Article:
Description

While each server environment is unique and has its own set of demands based on what’s being hosted on it and who needs access to it, there are some basic things like Fail2ban which are in the standard toolset for anyone concerned with security.

Fail2ban scans log files (e.g. /var/log/httpd/error_log) and bans IPs that show the malicious signs — too many password failures, seeking for exploits, etc. Generally Fail2Ban is then used to update firewall rules to reject the IP addresses for a specified amount of time, although any arbitrary other action (e.g. sending an email) could also be configured. Out of the box Fail2Ban comes with filters for various services (Apache httpd, postfix, courier, ssh, etc).

  1. Add the EPEL Yum software repository.
  2. C6: rpm -Uvh https://dl.fedoraproject.org/pub/epel/epel-release-latest-6.noarch.rpm
    C7: rpm -Uvh https://dl.fedoraproject.org/pub/epel/epel-release-latest-7.noarch.rpm

    yum install fail2ban

  3. View global configuration, look at defaults and enable sshd jail (next step). Other jails can also be enabled here that apply to you.
  4. nano /etc/fail2ban/jail.conf

  5. Setup an sshd jail to catch failed attempts to subvert the system and login.
  6. nano /etc/fail2ban/jail.local

  7. Setup a WodPress jail to catch failed attempts to subvert the system.
  8. nano /etc/fail2ban/jail.local

  9. Setup a rule/pattern to disable access to /xmlrpc.php and other failed attempts to subvert the system. Take a look at other filters that come pre-configured in /etc/fail2ban/filter.d/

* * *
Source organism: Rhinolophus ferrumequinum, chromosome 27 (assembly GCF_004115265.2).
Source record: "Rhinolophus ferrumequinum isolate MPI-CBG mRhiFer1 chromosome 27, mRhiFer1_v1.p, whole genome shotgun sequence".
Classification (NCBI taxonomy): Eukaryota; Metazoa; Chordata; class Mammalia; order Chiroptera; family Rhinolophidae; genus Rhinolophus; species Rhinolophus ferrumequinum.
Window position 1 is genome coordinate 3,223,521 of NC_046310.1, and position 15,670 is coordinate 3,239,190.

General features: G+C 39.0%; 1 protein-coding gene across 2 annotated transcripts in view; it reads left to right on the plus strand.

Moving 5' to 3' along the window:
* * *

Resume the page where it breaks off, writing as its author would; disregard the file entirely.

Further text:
10. nano /etc/filter.d/wordpress.conf

  11. Start fail2ban service
  12. systemctl start fail2ban.service

  13. Enable the fail2ban service to start on system boot
  14. systemctl enable fail2ban

Troubleshooting & Testing

  • Check the status of the fail2ban service
  • systemctl status fail2ban.service

  • Verify where the sshd jail is listening for failed attempts to gain entry to the system.
  • netstat -tulnp

  • View SELinux system messages
  • journalctl -lfu fail2ban

  • Build an SELinux policy module to deal with blocked access or behaviour you want to allow, where “mypol” is the name you want to call your new policy module.
  • grep fail2ban-server /var/log/audit/audit.log | audit2allow -M mypol
    semodule -i mypol.pp

Disclaimer

We test this stuff on our own machines, really we do. But you may run into problems, if you do, come to #centoshelp on irc.freenode.net

Last Modified: 31 Dec, 2015 at 02:23:01